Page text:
Opening arguments and testimony began Monday, Oct. 21, in the State of Nebraska versus Matthew Hinrichsen murder trial in district court at the Antelope County Courthouse in Neligh.
Hinrichsen, 33, of Ewing, faces four counts, including two counts of a first-degree murder, one count of possessing a firearm while committing a felony, and one count of use of a firearm to commit a felony.
Nebraska Assistant Attorney General, Sandra Allen, cautioned the jury comprised of seven men and five women that they would hear details from a 911 call placed by a frantic 25-year-old Victoria Lee as Hinrichsen entered the trailer house Lee shared with her husband, Alex Vargas.
“This is not a pretty process,” Allen said.
In her opening statement, Allen said Vargas died from three gunshot wounds to his abdomen and torso area. Lee died from traumatic blunt force trauma to the head.
And, there’s the handwritten note Hinrichsen left for his mom, that said, “I love you guys more than anything, but I can’t live with what I have done.”
Todd Lancaster, Hinrichsen’s attorney, said the defense isn’t going to dispute the charges against his client.
“We don’t dispute the DNA or that his (Matt's) clothes were burned. These are killings that you as jurors, need to figure out. Was this a cold-blooded, calculated, pre-meditated case?” Lancaster said.
Fifteen witnesses testified in Monday’s proceedings.
Susan Lee of Missouri Valley, IA, testified that her daughter Victoria was working on a degree in political science from UNO and worked as a caterer at the time of her death.
Lee said Victoria and Hinrichsen dated for a few years but the relationship ended in July 2012.
“After July, she (Victoria) had an on again/off again relationship with Matt,” Lee said.
Victoria married Vargas on Oct. 22, 2012 and both visited the Lee’s Iowa home to celebrate the wedding.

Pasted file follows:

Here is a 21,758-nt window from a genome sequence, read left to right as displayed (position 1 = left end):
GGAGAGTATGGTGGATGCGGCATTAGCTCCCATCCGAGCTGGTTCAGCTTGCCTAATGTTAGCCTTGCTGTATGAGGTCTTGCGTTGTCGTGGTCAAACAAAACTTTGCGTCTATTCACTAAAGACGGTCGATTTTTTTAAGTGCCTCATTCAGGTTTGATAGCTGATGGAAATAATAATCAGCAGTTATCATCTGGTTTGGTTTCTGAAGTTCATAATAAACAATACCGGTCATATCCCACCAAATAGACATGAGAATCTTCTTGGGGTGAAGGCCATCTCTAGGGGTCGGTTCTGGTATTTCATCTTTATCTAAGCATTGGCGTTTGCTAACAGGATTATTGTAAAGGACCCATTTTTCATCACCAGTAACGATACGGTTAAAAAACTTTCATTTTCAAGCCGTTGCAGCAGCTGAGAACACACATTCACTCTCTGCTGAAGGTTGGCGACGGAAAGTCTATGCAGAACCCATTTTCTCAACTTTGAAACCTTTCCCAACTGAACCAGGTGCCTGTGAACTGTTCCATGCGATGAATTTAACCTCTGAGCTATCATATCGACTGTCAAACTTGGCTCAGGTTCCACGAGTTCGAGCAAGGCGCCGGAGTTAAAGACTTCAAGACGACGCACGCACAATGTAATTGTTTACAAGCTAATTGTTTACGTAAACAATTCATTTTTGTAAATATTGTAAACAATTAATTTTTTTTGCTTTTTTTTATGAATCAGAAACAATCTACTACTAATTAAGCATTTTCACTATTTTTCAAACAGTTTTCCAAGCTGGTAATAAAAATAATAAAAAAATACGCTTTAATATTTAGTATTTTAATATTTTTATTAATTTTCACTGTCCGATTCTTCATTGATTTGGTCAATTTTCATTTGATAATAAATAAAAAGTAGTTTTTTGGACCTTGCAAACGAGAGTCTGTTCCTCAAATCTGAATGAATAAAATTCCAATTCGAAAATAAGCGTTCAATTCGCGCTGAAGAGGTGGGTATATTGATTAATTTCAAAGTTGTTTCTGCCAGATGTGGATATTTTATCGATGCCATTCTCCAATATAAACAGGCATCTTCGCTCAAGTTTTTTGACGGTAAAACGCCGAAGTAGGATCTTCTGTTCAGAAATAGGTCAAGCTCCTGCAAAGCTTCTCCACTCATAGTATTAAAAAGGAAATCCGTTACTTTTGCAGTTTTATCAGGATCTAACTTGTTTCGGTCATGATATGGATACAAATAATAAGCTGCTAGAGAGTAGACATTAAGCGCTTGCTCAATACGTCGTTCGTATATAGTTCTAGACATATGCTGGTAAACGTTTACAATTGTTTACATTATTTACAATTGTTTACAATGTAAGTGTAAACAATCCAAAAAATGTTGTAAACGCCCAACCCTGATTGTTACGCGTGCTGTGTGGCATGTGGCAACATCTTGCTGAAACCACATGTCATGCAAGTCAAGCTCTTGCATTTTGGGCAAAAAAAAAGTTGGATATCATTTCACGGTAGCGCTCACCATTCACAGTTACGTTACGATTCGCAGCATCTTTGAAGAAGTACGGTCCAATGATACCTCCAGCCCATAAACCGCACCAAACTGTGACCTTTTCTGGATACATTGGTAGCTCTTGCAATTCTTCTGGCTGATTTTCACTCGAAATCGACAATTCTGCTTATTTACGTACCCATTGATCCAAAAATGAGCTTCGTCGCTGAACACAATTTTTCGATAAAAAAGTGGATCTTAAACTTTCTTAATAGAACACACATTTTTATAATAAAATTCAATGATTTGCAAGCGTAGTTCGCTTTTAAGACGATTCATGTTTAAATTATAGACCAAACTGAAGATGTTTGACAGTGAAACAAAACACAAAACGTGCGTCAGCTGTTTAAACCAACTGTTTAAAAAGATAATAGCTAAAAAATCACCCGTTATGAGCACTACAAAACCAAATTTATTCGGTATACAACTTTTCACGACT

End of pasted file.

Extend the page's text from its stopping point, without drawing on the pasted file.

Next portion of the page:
According to Lee, Victoria was living with Vargas on the date of the wedding; however, the State questioned the living arrangements of the couple and if Victoria was actually residing with Vargus on October 22.
Lee responded, "I assume."
Natalie Walton, who worked as a bartender at J and B Lounge in Orchard, said Hinrichsen came into the establishment around 5 pm on Dec. 7, gambled, and ordered several drinks.
Walton said Hinrichsen spent about $200 playing Keno and told Walton, “I can’t take it to the grave.”
Dustin Wright, owner of DW’s Pub in Ewing, said Hinrichsen came into the bar later on the evening of Dec. 7 and spent a lot of time talking to several former classmates who were in DW’s.
“He was flaunty,” Wright said. “He bought a couple bottles of wine and passed around the bottles and cups.”
Greg Jorgensen, a Norfolk chiropractor who graduated with Hinrichsen from Ewing Public Schools in 1998, was one of the classmates who made contact with Hinrichsen in DW’s that evening.
Jorgensen testified that Hinrichsen had told him on Thanksgiving, 2012, about the breakup with Lee.
Allen questioned Jorgensen about Hinrichsen’s demeanor when discussing the breakup.
“He said she wanted to go back to Omaha to school. It was just small talk.”
On Dec. 7, Hinrichsen met Jorgensen at DW’s around 9 p.m. and drank. The two visited and eventually, Hinrichsen took a seat at the bar while Jorgensen stayed in the other room.
Jorgensen said around midnight, he realized Hinrichsen left DW’s and sent a text asking Hinrichsen where he was.
Around 12:30 a.m., Jorgensen received a text from Hinrichsen that said, “I’m done with life. I love you man.”
Lancaster asked Jorgensen if Hinrichsen was intoxicated at DW’s.
Jorgensen said he wasn’t sure since he did not know how much Hinrichsen drank at the bar in Ewing or earlier in Orchard.
When the defense questioned Jorgensen about Hinrichsen's demeanor in the bar the night of Dec. 7, Jorgensen responded “He’s a happy-go-lucky drunk.”
Nebraska State Patrol officer Daniel Parker identified an AK-47 retrieved from an access space in the office building of Hinrichsen Sand and Gravel. The State produced evidence that Hinrichsen used the AK-47 to kill Vargas and Lee.
Allen asked if Parker observed anything unusual about the gun.
Parker said he saw dried blood, one long hair, approximately a foot long, and a chunk of skin with meat or bone on the front of the gun’s shaft.The stock of the gun was missing.
Lancaster questioned if the missing piece had been recovered.
“Not to my knowledge,” Parker replied.
Testimony continues Tuesday at 9 a.m. in the District Courtroom at the Antelope County Courthouse.